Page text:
Djokovic was in complete control of the match, leading 6-4 6-1 3-1 after an hour and a half on the Louis Armstrong Stadium court, when Wawrinka said he could not go on after getting medical help from his trainer at the change of ends.
"I really don't know exactly what it was but by the look of it, I think it was probably a dizziness or something," said Djokovic.
"He served well, he played well, but you could see that he didn't feel great on the court."
Djokovic, who won the US Open for the first time last year, will play Juan Martin del Potro in Thursday's quarter-finals after the Argentine beat retiring American Andy Roddick 6-7 7-6 6-2 6-4.
The world number two has not dropped a set in the tournament so far and is pleased with the way he is playing.
"It was really important for me to get the first set under my belt so I could get that mental advantage," he said.
"I think I have done well in important moments I served well.
"It's great that I haven't spent that much time on the court. I played well, and I'm looking forward to the quarter-finals."
Djokovic, however, could not hide his frustration at the length of time the match took to play. It started on Tuesday but was one of five matches held over until Wednesday because of rain.
In each of the last four years the men's final was delayed until the Monday due to foul weather, triggering an annual debate and complaints from players, including Djokovic, over why the main court was not covered.
"I really hope that they will reconsider in this event, and any other hard court event, to at least use covers if the roof is no option," he said.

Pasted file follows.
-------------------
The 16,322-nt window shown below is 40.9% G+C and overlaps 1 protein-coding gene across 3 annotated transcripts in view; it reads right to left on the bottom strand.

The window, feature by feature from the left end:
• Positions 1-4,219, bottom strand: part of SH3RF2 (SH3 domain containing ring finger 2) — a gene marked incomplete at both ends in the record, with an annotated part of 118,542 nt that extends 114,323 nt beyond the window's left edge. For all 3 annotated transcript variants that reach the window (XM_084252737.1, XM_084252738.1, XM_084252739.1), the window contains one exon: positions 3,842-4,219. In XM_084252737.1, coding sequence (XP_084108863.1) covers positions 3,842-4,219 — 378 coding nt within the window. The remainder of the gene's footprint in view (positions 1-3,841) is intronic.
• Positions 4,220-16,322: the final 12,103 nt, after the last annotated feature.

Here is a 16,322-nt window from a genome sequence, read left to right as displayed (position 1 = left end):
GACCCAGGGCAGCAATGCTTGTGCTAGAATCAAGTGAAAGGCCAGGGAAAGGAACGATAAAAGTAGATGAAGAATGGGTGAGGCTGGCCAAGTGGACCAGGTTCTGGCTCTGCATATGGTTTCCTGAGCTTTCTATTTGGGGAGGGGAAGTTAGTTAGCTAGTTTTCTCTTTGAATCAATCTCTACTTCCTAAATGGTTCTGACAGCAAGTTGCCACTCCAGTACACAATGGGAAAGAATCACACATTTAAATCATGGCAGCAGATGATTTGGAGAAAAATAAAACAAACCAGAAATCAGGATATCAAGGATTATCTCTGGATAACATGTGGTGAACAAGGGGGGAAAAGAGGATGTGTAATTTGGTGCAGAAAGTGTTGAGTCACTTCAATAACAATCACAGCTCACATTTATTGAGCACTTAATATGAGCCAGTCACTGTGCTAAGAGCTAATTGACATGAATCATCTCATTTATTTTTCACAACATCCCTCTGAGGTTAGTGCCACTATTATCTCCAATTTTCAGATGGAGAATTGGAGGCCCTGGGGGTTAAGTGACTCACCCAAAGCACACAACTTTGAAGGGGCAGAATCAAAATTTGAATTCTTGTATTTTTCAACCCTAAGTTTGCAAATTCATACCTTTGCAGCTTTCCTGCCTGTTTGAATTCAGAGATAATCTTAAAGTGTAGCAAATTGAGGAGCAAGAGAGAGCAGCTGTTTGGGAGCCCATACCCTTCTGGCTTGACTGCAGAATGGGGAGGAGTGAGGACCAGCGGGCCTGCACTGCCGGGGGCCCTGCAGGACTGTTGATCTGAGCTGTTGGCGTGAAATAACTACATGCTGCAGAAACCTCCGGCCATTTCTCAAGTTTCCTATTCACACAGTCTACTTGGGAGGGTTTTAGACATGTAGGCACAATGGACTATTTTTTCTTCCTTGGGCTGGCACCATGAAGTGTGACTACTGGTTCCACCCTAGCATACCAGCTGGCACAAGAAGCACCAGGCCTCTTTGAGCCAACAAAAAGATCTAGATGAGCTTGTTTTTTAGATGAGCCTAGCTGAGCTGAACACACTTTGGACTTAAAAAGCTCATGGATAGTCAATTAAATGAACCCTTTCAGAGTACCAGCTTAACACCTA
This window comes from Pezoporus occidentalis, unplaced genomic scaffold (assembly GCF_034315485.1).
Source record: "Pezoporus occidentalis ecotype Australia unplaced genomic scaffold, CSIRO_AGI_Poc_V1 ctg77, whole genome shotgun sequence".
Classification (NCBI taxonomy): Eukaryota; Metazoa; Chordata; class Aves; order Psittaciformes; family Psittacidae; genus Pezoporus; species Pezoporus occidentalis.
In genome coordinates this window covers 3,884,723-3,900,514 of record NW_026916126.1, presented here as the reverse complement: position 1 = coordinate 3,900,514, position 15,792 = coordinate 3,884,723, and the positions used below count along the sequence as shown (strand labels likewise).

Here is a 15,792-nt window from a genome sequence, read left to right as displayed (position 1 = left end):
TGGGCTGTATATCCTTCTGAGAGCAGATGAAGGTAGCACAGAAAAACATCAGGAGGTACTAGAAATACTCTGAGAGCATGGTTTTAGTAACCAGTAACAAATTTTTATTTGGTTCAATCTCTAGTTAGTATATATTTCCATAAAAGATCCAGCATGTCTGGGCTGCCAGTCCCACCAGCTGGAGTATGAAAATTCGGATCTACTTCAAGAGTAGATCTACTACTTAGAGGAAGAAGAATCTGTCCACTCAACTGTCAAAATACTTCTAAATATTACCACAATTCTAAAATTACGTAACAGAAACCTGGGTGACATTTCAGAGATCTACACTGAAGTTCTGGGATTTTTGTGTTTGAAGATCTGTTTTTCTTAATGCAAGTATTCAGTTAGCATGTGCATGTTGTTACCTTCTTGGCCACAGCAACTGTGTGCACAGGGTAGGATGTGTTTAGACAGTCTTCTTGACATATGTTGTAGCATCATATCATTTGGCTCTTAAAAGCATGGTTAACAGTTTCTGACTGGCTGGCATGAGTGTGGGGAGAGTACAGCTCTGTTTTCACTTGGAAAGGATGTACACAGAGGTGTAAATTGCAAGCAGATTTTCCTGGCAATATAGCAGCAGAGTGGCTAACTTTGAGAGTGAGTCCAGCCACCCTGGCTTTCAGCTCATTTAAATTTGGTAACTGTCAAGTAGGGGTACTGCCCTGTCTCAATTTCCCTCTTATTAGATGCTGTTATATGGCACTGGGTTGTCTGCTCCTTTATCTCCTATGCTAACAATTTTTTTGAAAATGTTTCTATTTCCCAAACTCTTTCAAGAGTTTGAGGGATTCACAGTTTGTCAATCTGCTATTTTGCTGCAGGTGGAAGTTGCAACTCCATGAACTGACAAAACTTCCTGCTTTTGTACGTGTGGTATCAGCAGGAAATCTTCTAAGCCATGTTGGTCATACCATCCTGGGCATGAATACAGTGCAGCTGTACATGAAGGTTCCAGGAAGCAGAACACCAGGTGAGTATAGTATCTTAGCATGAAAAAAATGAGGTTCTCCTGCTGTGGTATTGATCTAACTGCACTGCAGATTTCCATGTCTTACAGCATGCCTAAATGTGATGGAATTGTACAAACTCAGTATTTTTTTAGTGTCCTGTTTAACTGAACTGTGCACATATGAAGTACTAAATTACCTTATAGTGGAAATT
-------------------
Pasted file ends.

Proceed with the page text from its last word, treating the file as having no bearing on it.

"It doesn't change my opinion about this tournament. I still love playing here.
"But I just think that considering the experiences that we all had with weather in last four, five years, it's the most logical explanation and solution you can come up with."
Serbia's Janko Tipsarevic successfully wore down Germany's Philipp Kohlschreiber to win their rain-delayed fourth-round clash 6-3 7-6 6-2.
Kohlschreiber blasted 12 aces but was undone by 53 unforced errors in a two and a half hour clash that began on Tuesday and was suspended for a day because of rain.
Tipsarevic kept his cool in the tricky, windy conditions and eventually overcame his weary opponent, whose previous two matches had gone five sets.
"I'm extremely happy how I managed to play good on key and important moments in all three sets," Tipsarevic said. "I think this was the main difference. All three sets were, even though the score doesn't show it, really, really tight.
"But in important moments I guess because of the confidence I have and the way that I have being playing in the last couple months showed that I make the right decisions in the right moments of the match."
Tipsarevic, seeded eighth, has never made a semi-final at any grand slam. Standing in his way will be Spanish fourth seed David Ferrer, who beat the foul weather to win his fourth round match on Tuesday and get a day off.
"David is an established top five player, probably way more underestimated and people are not giving him enough credit for the achievements he has made in his career," Tipsarevic said.
"It's going to be a really, really difficult battle, because both of us are groundstroke players and we play well from the back.
"We don't have huge, huge weapons, so I think a guy who is tactically better and mentally stronger is going to be the winner."